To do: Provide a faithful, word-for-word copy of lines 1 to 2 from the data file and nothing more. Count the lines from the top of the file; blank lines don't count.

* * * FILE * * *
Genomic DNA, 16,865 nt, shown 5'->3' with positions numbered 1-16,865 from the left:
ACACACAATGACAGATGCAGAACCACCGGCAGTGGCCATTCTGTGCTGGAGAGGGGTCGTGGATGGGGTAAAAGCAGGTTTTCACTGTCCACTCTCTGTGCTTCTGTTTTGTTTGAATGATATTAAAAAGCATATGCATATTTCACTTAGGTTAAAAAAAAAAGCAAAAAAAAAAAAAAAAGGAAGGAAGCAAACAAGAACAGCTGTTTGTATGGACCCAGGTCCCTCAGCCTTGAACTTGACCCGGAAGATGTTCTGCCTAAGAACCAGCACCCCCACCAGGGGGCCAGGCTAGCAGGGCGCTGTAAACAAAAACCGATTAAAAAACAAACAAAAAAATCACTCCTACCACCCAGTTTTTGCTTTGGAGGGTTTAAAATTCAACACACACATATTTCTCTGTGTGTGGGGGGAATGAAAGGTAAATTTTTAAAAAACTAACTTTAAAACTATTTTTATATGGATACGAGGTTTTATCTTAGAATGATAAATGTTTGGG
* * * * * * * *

Genomic DNA, 16,865 nt, shown 5'->3' with positions numbered 1-16,865 from the left:
ACACACAATGACAGATGCAGAACCACCGGCAGTGGCCATTCTGTGCTGGAGAGGGGTCGTGGATGGGGTAAAAGCAGGTTTTCACTGTCCACTCTCTGTGCTTCTGTTTTGTTTGAATGATATTAAAAAGCATATGCATATTTCACTTAGGTTAAAAAAAAAAGCAAAAAAAAAAAAAAAAGGAAGGAAGCAAACAAGAACAGCTGTTTGTATGGACCCAGGTCCCTCAGCCTTGAACTTGACCCGGAAGATGTTCTGCCTAAGAACCAGCACCCCCACCAGGGGGCCAGGCTAGCAGGGCGCTGTAAACAAAAACCGATTAAAAAACAAACAAAAAAATCACTCCTACCACCCAGTTTTTGCTTTGGAGGGTTTAAAATTCAACACACACATATTTCTCTGTGTGTGGGGGGAATGAAAGGTAAATTTTTAAAAAACTAACTTTAAAACTATTTTTATATGGATACGAGGTTTTATCTTAGAATGATAAATGTTTGGG